Through 1946, Tribhuvandas patel walked from village to village persuading farmers of Kaira to form cooperative milk societies. By December 1946, the Kaira District Cooperative Milk Producers Union Limited (KDCMPUL), the mother of Amul was born. India’s biggest market, Bombay, was now directly linked to the farmers of Kaira.
In 1946, a young engineer called Verghese Kurien was selected by the British government in India to study in Western universities and gain a Master’s degree. Kurien belonged to a wealthy and privileged Kerala Syrian Christian family. His grand uncle John Matthai was to become the independent India’s first Railway Minister. While young Kurien was interested in metallurgy and nuclear physics, he was chosen for a Government of India’s agriculture ministry sponsored degree at Michigan State University, then considered the best place for dairy research in the world.
While Kurien had earned a master’s degree in metallurgy with some mandatory courses on dairy technology, upon his return to India, he was posted in Anand as a researcher in the Government India creamery in 1949. Disinterested in his job, Kurien was looking for the nearest exit.
The Kaira Cooperative’s plant was in the same campus as Kurien’s office. In his spare time, and there was plenty of it, he frequently helped fix the outdated 1910-era machinery it used.
After a routine repair job, Kurien told Tribhuvandas to scrap the rusty plant and build a new one if the cooperative had to have any chance of survival. Tribhivandas took up the challenge of arranging the Rs 40,000 it took for the new plant and asked Kurien to build it. It was merely an unpaid side gig for Kurien. When the plant was built and Kurien’s resignation from the government job finally accepted, Tribhuvandas offered him the job of the general manager at KDCMPUL in 1950. It would be tempting to say the rest is history. It wasn’t as easy.
By 1952, against all odds, KDCMPUL was supplying 20,000 litres of milk compared to 2000 litres in 1948. Anand’s farmers were supplying milk to Bombay’s consumers in insulated railway vans.
The success of Kaira cooperative movement was by now in no doubt. But a problem of demand-and-supply cropped up as the Kaira-Bombay market linkage grew stronger. Buffaloes produced twice the milk in winters than summers. There was no market for the excess winter milk, while there was no way to store it for supply during the lean summer months.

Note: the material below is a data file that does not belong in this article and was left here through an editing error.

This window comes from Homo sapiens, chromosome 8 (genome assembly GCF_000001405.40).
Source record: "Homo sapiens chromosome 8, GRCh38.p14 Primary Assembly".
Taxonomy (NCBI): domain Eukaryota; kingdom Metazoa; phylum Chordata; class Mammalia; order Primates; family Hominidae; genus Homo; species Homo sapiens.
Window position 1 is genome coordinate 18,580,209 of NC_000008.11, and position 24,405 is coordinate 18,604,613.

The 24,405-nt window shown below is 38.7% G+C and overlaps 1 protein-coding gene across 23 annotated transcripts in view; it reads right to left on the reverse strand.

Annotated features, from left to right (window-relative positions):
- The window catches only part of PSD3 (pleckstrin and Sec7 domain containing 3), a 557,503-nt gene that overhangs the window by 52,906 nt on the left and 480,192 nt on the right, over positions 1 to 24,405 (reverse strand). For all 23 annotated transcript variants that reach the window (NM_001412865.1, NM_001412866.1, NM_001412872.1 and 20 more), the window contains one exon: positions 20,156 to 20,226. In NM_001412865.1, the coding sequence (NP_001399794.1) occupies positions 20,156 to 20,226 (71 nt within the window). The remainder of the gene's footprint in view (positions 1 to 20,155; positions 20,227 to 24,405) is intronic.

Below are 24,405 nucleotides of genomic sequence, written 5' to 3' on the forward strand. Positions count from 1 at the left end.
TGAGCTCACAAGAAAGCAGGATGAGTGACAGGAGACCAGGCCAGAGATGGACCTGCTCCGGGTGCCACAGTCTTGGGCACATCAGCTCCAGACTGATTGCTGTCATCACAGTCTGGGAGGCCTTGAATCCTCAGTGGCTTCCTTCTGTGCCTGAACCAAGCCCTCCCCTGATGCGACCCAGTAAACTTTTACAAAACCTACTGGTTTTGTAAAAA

The only solution was to set up a processing plant to convert the extra milk into products like butter and milk powder. While the Western world knew how to turn cow milk into powder, there was no way to make buffalo milk into reconstitutable powder.
Thankfully, Kurien’s mate at Michigan State University and ace dairy technologist Harichand Dalaya was at hand. Dalaya hailed from a prosperous Yadav family in Uttar Pradesh that ran a successful dairy business in Karachi with 300-odd Sindhi cows. The family had enough money to send him to Michigan before it was forced to wind up operations in Karachi post Partition. Dalaya invented a way to spray dry buffalo milk into powder when every single dairy technologist in the world had thought it impossible.
Dalaya’s invention paved the way for India’s first milk powder and butter plant that was inaugurated by Prime Minster Jawaharlal Nehru on October 31, 1955, the birth anniversary of Sardar Patel.
By 1956, Kurien realised that Kaira Cooperative’s increased milk productivity needed an even bigger market, that in turn needed better branding and marketing. A chemist at the Cooperative came up with the name Amul. It was a derivative of the Sanskrit word ‘amulya’ that meant ‘priceless’. It not just symbolised the pride of swadeshi production, was short and catchy and could be an easy acronym for Anand Milk Union Limited. In 1957 Kaira Cooperative registered the brand ‘Amul’ that would soon become one of India’s best-known brands.
On October 31,1964 when PM Lal Bahadur Shastri visited Anand on yet another birth anniversary of Sardar Patel, he asked Kurien to replicate the Anand model across India. Despite the support of the PM, the plan failed to take off due to bureaucratic meddling and turf wars within the government.